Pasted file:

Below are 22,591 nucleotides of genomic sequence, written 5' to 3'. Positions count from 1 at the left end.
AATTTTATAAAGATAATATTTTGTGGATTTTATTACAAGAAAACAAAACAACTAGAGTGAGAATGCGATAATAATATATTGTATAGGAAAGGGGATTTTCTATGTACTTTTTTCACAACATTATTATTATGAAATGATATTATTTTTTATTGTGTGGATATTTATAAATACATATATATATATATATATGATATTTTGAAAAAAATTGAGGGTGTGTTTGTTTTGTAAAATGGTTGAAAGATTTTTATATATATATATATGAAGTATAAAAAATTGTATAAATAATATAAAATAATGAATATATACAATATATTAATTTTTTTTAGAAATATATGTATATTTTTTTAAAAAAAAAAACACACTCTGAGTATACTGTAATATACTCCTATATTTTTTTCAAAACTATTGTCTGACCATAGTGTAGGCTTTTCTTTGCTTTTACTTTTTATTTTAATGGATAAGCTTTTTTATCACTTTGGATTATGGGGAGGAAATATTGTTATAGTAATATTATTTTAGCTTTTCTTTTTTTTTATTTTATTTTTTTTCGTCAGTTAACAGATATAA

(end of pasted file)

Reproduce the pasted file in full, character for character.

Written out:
Below are 22,591 nucleotides of genomic sequence, written 5' to 3'. Positions count from 1 at the left end.
AATTTTATAAAGATAATATTTTGTGGATTTTATTACAAGAAAACAAAACAACTAGAGTGAGAATGCGATAATAATATATTGTATAGGAAAGGGGATTTTCTATGTACTTTTTTCACAACATTATTATTATGAAATGATATTATTTTTTATTGTGTGGATATTTATAAATACATATATATATATATATATGATATTTTGAAAAAAATTGAGGGTGTGTTTGTTTTGTAAAATGGTTGAAAGATTTTTATATATATATATATGAAGTATAAAAAATTGTATAAATAATATAAAATAATGAATATATACAATATATTAATTTTTTTTAGAAATATATGTATATTTTTTTAAAAAAAAAAACACACTCTGAGTATACTGTAATATACTCCTATATTTTTTTCAAAACTATTGTCTGACCATAGTGTAGGCTTTTCTTTGCTTTTACTTTTTATTTTAATGGATAAGCTTTTTTATCACTTTGGATTATGGGGAGGAAATATTGTTATAGTAATATTATTTTAGCTTTTCTTTTTTTTTATTTTATTTTTTTTCGTCAGTTAACAGATATAA